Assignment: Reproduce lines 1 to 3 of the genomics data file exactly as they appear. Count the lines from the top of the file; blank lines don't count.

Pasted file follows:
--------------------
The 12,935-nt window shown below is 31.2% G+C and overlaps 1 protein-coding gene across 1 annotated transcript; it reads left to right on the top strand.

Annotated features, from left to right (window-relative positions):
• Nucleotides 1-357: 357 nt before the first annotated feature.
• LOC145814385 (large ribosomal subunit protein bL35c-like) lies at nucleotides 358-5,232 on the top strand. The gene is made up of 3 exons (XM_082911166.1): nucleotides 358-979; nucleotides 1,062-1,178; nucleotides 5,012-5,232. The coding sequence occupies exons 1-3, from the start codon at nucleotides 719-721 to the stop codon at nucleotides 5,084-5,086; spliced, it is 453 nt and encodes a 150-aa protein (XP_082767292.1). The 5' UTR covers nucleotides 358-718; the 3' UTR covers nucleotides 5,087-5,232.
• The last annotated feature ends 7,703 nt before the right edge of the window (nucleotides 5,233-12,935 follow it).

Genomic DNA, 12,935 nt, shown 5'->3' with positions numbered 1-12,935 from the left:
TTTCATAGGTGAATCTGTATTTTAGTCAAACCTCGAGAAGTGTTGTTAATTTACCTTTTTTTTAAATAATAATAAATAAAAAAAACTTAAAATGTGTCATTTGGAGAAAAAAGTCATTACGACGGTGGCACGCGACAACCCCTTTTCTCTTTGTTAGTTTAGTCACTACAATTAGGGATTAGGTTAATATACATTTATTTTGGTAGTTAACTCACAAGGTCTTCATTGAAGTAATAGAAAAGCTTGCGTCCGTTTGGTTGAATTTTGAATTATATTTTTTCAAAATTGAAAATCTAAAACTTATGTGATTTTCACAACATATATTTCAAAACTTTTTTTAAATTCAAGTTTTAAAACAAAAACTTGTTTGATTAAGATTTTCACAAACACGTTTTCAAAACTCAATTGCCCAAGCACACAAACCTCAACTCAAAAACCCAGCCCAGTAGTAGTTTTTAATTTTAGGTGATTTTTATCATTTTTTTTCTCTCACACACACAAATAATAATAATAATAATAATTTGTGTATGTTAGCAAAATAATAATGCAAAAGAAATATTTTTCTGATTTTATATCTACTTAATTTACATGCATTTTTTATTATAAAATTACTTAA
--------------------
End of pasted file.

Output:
The 12,935-nt window shown below is 31.2% G+C and overlaps 1 protein-coding gene across 1 annotated transcript; it reads left to right on the top strand.

Annotated features, from left to right (window-relative positions):
• Nucleotides 1-357: 357 nt before the first annotated feature.